In other news, we leave for Paris at 5am on Thursday morning, for a long weekend of Gallic indulgence. And when we get back, we have plans in place which will hopefully mean that this blog goes back to being as much about weight watching (as opposed to Weight Watchers-ing) as it is about food. Colour me excited.

Monday, 24 October 2016

MPM: 24th October 2016

It's D's birthday week!



On Sunday, the big day, we are off to Whitby. We will walk to the end of both piers and visit the arcades, play pool and lunch on fish and chips which sounds like a pretty idyllic time to me. A bit less high-end than some previous years but given that we will be hitting a three Michelin star establishment when we visit Paris in November, I think we (and our wallets) will cope. Saturday, or Birthday Eve, we're seeing my parents for lunch so nothing planned dinner-wise, but seeing that M&S have started bringing out their Christmas party range, I think that something nibbly will do the trick.

On Thursday we are doing something unusual - cooking a dish for the second week in a row. It's just that good - when pressed to come up with things to eat this week, it was all we could come up with! On Friday, a new recipe from a lovely new book by the fearsome, but undoubtedly talented, Ms Monica Galetti.

Elsewhere:

Monday: Moules Marinieres

Tuesday: filled pasta tossed in butter, black pepper and Parmesan

Wednesday: soooooooooooooup

Thursday: Vietnamese style braised pork

Friday: chicken tartiflette (from Monica Galetti's new book, "The Skills")

Saturday, 22 October 2016

Hana Matsuri, Meanwood

Meanwood, a suburb to the North of Leeds, has been undergoing something of a middle-classifying since Waitrose opened a branch here several years ago. The latest indication? A tiny little sushi restaurant, just seven covers strong, has popped up on the high street and it is ASTONISHINGLY good.

Never having been to Japan (although I've visited plenty of Yo! Sushis in my time) it is obviously hard for me to judge the level of authenticity myself. Fortunately, when we visited the other week we were seated next to a lovely Canadian lady who had lived in Japan for a number of years who informed us that it was spot on - and then blew our little socks off by praising the chef in Japanese.

We ordered a platter of sashimi and a platter of sushi so we could try a good range of items. The freshness and quality of the fish was amazing - sweet and cool and buttery textured. We asked, hopefully, whether it was sourced locally but sadly not (they get it from a specialist supplier in London).




The platters would have been more than enough but, fired with enthusiasm we, er, ordered more. Chicken wings - hot, sour, crispy, addictively good. I am a massive fan of the confit chicken wing recipe in David Chang's "Momofuku" book and these were very similar. Silence reigned as we inhaled these, wistfully sucking the bones when they were gone like the middle class cavemen we are. A soft shell crab roll was similarly well received.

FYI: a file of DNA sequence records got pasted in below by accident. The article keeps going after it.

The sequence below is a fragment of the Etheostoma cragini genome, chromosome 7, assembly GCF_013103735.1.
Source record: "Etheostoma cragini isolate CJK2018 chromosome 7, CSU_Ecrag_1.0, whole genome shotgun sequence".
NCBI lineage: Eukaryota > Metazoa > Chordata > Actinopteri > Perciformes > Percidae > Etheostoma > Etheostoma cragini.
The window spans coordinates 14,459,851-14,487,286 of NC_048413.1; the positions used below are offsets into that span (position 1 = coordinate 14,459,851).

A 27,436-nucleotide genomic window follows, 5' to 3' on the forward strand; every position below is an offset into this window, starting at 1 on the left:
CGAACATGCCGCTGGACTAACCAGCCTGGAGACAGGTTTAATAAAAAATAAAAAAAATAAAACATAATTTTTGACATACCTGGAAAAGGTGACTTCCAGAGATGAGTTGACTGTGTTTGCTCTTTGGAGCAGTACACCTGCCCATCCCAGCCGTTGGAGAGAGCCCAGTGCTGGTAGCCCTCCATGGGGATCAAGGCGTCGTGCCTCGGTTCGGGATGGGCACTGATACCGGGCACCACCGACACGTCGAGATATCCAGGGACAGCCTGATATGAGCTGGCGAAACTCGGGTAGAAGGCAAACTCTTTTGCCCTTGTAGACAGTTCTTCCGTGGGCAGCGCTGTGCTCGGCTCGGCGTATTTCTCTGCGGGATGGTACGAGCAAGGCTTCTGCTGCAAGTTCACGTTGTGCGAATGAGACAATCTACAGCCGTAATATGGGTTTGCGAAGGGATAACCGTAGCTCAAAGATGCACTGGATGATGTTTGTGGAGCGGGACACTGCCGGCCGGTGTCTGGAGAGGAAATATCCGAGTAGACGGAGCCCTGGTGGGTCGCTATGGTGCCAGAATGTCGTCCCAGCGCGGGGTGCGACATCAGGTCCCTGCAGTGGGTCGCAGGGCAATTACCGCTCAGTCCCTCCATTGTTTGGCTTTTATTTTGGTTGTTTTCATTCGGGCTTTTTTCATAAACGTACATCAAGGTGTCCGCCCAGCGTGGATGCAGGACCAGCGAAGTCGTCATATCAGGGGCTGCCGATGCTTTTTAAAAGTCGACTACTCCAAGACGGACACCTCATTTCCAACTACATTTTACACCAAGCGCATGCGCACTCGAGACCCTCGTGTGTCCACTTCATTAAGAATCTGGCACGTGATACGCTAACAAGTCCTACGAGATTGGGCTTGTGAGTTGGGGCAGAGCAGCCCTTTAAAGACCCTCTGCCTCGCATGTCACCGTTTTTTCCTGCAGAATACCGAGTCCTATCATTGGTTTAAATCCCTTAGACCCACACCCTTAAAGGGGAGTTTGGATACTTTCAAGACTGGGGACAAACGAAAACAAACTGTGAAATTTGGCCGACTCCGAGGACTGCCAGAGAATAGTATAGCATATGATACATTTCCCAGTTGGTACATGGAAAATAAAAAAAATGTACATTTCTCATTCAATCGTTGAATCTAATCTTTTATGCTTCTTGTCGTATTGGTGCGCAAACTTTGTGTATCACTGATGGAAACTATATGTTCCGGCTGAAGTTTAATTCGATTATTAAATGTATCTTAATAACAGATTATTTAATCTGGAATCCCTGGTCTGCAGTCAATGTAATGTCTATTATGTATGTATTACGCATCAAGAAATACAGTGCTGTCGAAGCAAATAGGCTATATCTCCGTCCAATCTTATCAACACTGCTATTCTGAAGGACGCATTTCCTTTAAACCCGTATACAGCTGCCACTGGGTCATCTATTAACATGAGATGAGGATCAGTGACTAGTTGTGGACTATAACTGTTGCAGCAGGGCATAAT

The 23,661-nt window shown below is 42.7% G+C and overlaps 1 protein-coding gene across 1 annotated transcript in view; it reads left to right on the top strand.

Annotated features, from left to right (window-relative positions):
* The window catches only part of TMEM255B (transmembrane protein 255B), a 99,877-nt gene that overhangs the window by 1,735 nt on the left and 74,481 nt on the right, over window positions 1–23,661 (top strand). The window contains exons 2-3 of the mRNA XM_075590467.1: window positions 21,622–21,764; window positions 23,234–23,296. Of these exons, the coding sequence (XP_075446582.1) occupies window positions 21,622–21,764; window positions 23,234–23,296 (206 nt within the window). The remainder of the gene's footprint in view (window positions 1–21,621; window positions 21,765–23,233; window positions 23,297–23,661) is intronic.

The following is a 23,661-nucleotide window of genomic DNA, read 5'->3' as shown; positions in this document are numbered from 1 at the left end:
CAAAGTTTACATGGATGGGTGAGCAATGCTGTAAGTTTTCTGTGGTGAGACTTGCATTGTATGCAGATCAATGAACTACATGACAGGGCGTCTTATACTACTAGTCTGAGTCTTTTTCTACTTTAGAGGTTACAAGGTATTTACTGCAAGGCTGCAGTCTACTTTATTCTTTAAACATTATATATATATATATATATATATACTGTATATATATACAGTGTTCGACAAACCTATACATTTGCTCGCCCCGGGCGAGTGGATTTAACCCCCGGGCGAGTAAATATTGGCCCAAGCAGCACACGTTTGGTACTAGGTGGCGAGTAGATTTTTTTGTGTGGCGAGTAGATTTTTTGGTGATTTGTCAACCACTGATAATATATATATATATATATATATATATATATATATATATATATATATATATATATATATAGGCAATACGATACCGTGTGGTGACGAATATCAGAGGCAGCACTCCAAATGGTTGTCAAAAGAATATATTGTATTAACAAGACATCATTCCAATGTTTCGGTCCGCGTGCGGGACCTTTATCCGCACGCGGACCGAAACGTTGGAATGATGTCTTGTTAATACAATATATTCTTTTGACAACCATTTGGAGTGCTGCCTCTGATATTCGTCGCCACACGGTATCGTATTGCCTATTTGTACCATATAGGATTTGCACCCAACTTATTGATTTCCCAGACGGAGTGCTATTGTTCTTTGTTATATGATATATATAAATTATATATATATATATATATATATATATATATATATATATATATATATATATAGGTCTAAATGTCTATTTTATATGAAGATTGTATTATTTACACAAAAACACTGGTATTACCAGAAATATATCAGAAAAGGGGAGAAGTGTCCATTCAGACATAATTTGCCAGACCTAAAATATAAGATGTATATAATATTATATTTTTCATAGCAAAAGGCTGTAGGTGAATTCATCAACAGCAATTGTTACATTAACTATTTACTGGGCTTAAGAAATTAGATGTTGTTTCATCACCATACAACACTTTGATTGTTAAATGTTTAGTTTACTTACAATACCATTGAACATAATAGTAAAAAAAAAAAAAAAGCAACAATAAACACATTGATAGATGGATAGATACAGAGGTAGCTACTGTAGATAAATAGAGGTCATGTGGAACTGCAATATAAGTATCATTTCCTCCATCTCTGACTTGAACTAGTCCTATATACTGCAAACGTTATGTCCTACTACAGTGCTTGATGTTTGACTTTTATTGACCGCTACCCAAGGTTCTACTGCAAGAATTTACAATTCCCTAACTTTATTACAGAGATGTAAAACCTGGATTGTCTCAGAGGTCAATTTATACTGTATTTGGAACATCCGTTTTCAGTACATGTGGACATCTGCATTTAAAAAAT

All this incredible bounty came in at just over £60 - good value to my mind, considering the quality of the produce (and the fact that we were utterly bowled over). I know raw fish is not for everyone - my mother, for example, can't stomach the stuff - but for those who love it (and I think it is hard to be ambivalent) this is such an exciting addition to our little local scene. It doesn't have an alcohol licence currently but there's a great bar a couple of doors down for a pre or post sushi tipple and, quite frankly, when your mouth isn't full of food it will likely be occupied in rhapsody.

Friday, 21 October 2016

Book review: "The North Yorkshire Cook Book"

A shamefully long time ago, on arriving back from our Scottish trip, this was waiting on my doorstep.


Not literally, you understand, Postie had managed to get it through the letterbox. But what better way to celebrate being back in Yorkshire than by reading about its lovely food?

The recipes contained within its pages have been provided by restaurants and specialist food shops from across the region (a full directory is included in the back). Because these venues range from high end dining to smaller cafes and delis, so too do the recipes vary massively in style. Personally, I like that - the book is a treasure trove of unexpected delights - but those who prefer their recipes books to focus on one particular ingredient or style may not be so keen.

Some of the places featured in the book are well loved haunts of ours: Norse, in Harrogate, have submitted a delicious sounding mackerel tartare recipe, while Rafi's, the spice shop that we used to frequent in our York days, offer up an intriguing Moghul style roast lamb dish that I'm very keen to try. There are also some nice bakes to be found - the Ye Olde Sun Inn bread flavoured with honey is definitely on my to-make list.

Some of the recipes are for restaurant style dishes (presumably because they have been written by, er, restaurants) and thus not for everyday - the plate of Yorkshire pork designed by Guisborough Hall sounds amazing but is not something that I'm going to knock out for a weeknight supper (although it would be perfect for a posh Sunday lunch party). Again, I like that - I'm a confident cook and not averse to spending a bit of time in the kitchen for something truly special, but it won't be for everybody.